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Hi

Say I have the following two fermionic creation/annihilation operators

[tex]

c^\dagger_ic_j

[/tex]

1) Yesterday, my lecturer said that the following is valid

[tex]

c^\dagger_ic_j = \delta_{i,j}c_jc^\dagger_i

[/tex]

Can you guys explain to me, where this formula comes from? I originally thought that it was one of the anti-commutator relations, but it cannot come from there.

2) Say I have en expression of the form

[tex]

c_{k+q}^\dagger c_{k-q'} c^\dagger_{k'-q'}c_{k'}

[/tex]

If the operators are fermionic, then if I want to have all dagger-operators on the LHS and non-dagger operators on the RHS, then do I have to use anti-commutator relatations in order to rewrite the expression?

Likewise, if they were bosonic operators, then I would have to use commutator relations in order to rewrite the expression?

Best,

Niles.

Say I have the following two fermionic creation/annihilation operators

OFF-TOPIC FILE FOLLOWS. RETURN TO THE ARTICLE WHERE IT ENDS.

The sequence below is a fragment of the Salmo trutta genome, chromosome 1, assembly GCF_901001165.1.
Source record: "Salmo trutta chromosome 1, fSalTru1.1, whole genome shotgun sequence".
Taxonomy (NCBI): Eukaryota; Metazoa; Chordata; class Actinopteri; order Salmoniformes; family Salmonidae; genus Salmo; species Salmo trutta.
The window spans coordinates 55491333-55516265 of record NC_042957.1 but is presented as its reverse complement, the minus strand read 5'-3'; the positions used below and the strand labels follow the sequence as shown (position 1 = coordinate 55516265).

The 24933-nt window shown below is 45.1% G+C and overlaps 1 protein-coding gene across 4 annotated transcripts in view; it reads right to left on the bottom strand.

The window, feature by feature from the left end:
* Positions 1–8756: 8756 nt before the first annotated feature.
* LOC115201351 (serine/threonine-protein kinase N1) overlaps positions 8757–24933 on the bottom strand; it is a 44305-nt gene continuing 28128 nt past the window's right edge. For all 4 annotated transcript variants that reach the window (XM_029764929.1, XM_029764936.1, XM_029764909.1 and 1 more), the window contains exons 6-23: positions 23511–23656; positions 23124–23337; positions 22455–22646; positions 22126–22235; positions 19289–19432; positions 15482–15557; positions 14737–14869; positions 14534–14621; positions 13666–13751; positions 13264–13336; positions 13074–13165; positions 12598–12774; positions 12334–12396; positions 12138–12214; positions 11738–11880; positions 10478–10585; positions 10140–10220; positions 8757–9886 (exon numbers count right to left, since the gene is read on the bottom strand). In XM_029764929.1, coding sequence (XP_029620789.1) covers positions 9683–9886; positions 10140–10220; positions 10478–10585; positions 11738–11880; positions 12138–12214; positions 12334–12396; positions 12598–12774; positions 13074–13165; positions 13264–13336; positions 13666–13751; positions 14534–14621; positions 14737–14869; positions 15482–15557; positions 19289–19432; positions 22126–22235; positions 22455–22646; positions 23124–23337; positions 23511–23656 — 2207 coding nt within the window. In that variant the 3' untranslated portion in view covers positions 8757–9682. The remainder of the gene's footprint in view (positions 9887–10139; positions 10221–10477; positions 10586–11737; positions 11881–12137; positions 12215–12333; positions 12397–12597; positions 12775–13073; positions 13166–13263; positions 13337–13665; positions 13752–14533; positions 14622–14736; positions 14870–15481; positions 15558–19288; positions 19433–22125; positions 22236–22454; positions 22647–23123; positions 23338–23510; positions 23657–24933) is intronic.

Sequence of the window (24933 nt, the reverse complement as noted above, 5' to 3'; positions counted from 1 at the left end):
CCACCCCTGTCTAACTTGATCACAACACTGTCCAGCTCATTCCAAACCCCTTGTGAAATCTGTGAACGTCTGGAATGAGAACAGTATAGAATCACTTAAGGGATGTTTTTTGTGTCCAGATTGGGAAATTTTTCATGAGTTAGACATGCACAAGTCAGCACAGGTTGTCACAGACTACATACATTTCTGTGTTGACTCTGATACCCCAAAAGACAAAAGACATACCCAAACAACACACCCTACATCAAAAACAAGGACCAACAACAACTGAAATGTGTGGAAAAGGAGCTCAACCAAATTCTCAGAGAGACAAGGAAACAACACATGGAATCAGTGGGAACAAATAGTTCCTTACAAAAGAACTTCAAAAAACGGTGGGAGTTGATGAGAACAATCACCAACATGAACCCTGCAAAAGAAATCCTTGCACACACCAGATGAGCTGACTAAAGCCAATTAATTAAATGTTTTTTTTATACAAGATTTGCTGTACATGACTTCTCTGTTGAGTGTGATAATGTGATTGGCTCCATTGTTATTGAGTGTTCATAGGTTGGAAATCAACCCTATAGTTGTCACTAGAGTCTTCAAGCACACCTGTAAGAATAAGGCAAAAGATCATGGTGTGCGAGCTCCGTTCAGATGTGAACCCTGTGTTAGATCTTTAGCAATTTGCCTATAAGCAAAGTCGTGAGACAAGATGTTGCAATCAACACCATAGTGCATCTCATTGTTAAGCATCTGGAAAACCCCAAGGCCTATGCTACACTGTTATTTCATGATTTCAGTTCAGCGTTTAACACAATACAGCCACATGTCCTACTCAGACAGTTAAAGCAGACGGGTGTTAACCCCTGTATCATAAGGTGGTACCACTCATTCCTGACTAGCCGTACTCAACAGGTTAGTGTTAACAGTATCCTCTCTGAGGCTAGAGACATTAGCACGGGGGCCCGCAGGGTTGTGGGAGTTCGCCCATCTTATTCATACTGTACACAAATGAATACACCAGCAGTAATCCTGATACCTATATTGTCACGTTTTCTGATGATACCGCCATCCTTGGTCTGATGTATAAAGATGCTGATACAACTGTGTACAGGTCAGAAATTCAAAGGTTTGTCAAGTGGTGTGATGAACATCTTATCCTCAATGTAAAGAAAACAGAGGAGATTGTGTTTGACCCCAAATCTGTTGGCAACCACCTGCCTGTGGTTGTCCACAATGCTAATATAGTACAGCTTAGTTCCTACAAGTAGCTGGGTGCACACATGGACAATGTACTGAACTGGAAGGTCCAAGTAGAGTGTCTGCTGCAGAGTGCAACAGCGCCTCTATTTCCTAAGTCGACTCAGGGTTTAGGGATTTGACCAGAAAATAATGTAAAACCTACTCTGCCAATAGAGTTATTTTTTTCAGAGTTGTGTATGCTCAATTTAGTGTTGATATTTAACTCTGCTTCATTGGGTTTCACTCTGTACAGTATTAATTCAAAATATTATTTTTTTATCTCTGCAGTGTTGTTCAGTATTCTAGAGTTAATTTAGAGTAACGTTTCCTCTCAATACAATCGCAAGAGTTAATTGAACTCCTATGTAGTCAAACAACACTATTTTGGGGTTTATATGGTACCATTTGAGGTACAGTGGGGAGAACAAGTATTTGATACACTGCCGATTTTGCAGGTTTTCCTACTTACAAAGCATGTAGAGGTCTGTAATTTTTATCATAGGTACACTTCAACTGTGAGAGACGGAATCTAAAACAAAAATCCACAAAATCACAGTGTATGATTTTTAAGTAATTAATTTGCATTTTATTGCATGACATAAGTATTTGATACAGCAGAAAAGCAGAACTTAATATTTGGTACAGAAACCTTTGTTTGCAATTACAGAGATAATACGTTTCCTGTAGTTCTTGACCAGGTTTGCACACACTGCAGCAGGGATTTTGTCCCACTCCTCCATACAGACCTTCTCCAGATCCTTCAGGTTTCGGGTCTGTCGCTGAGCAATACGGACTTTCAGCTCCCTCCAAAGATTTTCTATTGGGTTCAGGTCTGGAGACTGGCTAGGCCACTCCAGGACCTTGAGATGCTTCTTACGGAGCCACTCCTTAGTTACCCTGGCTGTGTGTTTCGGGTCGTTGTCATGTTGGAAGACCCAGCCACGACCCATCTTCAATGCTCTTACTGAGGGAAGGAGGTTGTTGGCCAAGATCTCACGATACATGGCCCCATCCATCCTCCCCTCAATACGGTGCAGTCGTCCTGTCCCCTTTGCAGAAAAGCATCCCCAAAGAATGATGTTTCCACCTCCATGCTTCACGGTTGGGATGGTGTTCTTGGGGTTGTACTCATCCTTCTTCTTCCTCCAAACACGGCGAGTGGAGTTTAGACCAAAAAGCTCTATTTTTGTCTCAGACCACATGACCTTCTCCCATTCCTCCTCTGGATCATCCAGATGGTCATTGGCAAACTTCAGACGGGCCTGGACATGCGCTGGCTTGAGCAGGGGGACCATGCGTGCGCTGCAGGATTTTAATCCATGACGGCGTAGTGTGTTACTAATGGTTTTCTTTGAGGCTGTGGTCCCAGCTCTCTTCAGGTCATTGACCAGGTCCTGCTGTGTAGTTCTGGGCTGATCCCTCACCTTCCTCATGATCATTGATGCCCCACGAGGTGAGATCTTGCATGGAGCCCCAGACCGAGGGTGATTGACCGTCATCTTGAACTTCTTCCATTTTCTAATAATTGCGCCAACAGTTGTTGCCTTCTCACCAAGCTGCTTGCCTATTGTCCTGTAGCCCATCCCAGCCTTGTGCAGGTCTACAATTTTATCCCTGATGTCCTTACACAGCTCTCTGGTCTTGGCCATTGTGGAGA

[tex]

c^\dagger_ic_j

[/tex]

1) Yesterday, my lecturer said that the following is valid

[tex]

c^\dagger_ic_j = \delta_{i,j}c_jc^\dagger_i

[/tex]

Can you guys explain to me, where this formula comes from? I originally thought that it was one of the anti-commutator relations, but it cannot come from there.

2) Say I have en expression of the form

[tex]

c_{k+q}^\dagger c_{k-q'} c^\dagger_{k'-q'}c_{k'}

[/tex]

If the operators are fermionic, then if I want to have all dagger-operators on the LHS and non-dagger operators on the RHS, then do I have to use anti-commutator relatations in order to rewrite the expression?

Likewise, if they were bosonic operators, then I would have to use commutator relations in order to rewrite the expression?

Best,

Niles.

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